The Daughter

Photo by Colin Watts on Unsplash

The prompt for today was to write a fourteener. Fourteeners can have any number of lines, but each line should have fourteen syllables. Traditionally, each line consists of seven iambic feet (i.e., an unstressed syllable followed by a stressed syllable, times seven). The fourteener was popular in 16th and 17th century England, where it was particular common in ballads.

My brain was tired and fourteens didn’t come easily today. Actually, not much came easily today; so instead, I wrote my fourteener in two lines of 8 and 6, and then I strung them together and shaped them into quatrains. Since the lines also equal fourteen, I’m going to call this a win.

It’s not exactly the prompt, but I still had fun writing it. The visuals were taken from my memories of traveling to places that looked just like this one in the picture.

The Daughter

The full moon watched from western sky as stars began to fade, 
and ghosts rose from the water smooth and danced within the glade. 
The wispy trails of dancing tails hung low beneath the trees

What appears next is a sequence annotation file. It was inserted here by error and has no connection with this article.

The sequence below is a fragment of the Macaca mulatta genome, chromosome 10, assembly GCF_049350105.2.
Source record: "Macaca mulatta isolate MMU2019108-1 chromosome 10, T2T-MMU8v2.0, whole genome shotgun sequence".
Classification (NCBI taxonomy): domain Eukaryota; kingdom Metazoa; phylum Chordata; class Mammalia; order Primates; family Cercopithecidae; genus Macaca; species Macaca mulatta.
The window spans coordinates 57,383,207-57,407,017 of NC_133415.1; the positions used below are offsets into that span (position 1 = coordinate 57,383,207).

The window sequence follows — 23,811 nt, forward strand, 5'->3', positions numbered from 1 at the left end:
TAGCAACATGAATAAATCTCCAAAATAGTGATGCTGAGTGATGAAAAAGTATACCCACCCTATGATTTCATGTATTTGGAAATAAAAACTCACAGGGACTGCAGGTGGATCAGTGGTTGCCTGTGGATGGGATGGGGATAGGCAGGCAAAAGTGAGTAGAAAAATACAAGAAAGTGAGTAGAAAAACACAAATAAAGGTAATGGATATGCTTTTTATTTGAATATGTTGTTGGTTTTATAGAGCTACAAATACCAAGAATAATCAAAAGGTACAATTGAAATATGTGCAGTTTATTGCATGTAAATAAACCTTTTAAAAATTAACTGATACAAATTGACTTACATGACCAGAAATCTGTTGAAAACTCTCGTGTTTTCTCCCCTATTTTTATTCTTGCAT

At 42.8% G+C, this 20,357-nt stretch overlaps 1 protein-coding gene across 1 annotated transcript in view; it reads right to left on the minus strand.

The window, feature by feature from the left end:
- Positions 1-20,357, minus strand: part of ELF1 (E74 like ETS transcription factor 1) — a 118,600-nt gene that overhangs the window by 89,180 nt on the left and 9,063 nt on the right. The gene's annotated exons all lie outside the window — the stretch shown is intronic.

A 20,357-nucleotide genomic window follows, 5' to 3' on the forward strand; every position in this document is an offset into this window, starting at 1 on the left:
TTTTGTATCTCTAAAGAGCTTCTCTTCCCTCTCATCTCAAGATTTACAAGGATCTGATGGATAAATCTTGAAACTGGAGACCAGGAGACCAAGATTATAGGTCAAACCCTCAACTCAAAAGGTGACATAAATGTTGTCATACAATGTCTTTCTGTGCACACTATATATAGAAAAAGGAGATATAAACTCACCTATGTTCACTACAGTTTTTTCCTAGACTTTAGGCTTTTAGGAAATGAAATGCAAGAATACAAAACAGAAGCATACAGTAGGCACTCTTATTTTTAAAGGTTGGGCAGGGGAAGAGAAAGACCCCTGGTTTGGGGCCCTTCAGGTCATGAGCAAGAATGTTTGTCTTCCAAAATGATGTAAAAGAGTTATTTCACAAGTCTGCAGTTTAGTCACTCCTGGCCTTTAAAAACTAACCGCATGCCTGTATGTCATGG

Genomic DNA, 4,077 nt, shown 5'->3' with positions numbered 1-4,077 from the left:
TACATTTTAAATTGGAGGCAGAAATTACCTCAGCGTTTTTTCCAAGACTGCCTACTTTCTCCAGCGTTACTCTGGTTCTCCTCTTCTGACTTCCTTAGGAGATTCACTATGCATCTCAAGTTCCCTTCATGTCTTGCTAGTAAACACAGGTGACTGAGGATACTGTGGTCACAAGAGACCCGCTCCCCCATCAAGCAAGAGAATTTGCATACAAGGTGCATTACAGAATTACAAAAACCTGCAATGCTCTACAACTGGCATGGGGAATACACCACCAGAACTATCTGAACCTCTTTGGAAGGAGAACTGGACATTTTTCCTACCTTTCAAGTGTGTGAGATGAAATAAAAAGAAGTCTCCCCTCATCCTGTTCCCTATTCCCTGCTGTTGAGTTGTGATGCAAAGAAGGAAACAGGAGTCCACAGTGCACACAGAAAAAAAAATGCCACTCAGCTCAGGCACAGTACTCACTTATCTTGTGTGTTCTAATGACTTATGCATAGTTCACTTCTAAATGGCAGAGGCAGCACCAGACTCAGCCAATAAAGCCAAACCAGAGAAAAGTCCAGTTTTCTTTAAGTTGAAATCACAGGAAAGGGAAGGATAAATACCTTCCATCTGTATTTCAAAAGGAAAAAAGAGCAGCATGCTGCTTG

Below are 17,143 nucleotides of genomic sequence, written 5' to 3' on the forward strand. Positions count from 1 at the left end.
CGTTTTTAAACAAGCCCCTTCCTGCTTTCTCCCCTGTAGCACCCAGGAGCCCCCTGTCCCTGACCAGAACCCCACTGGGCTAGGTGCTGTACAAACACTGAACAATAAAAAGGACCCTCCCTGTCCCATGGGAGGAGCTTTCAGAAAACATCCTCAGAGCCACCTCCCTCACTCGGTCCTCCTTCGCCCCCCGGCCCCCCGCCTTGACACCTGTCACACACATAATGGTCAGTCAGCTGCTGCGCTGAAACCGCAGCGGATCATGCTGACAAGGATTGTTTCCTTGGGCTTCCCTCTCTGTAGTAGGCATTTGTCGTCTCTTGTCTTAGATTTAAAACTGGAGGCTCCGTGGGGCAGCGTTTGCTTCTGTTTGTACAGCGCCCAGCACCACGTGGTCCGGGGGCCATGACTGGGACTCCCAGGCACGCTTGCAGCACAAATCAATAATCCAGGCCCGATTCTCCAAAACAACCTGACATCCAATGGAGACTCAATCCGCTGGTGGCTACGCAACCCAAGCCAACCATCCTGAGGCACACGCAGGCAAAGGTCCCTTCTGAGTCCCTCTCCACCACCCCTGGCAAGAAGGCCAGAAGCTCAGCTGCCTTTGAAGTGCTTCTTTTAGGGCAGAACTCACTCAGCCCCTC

and disappeared into the sun who smiled with rapturous ease. 

The glass that looked like honey comb glowed rosy in the light, 
the dawn breathed a collective breath preparing to ignite. 
For past and present intertwined to weave their tapestry—
a strand of golden thread shone through glinting with majesty.

And hope was whispered on the breeze so boisterous the mirth, 
the favored queen now labored hard anticipating birth. 
Just as morning broke into day the princess graced the land. 
born to rule with joy and wisdom— compassion now at hand. 

And so the kingdom all rejoiced with grateful dignity;
peace settled deep within their bones: Welcome sweet Charity. 

-A Draft by Carla Jeanne Picklo Jordan

May your day be filled with anticipation, joy, and sweet charity.

Leave a Reply

Fill in your details below or click an icon to log in:

WordPress.com Logo

You are commenting using your WordPress.com account. Log Out /  Change )

Google photo

You are commenting using your Google account. Log Out /  Change )

Twitter picture

You are commenting using your Twitter account. Log Out /  Change )

Facebook photo

You are commenting using your Facebook account. Log Out /  Change )

Connecting to %s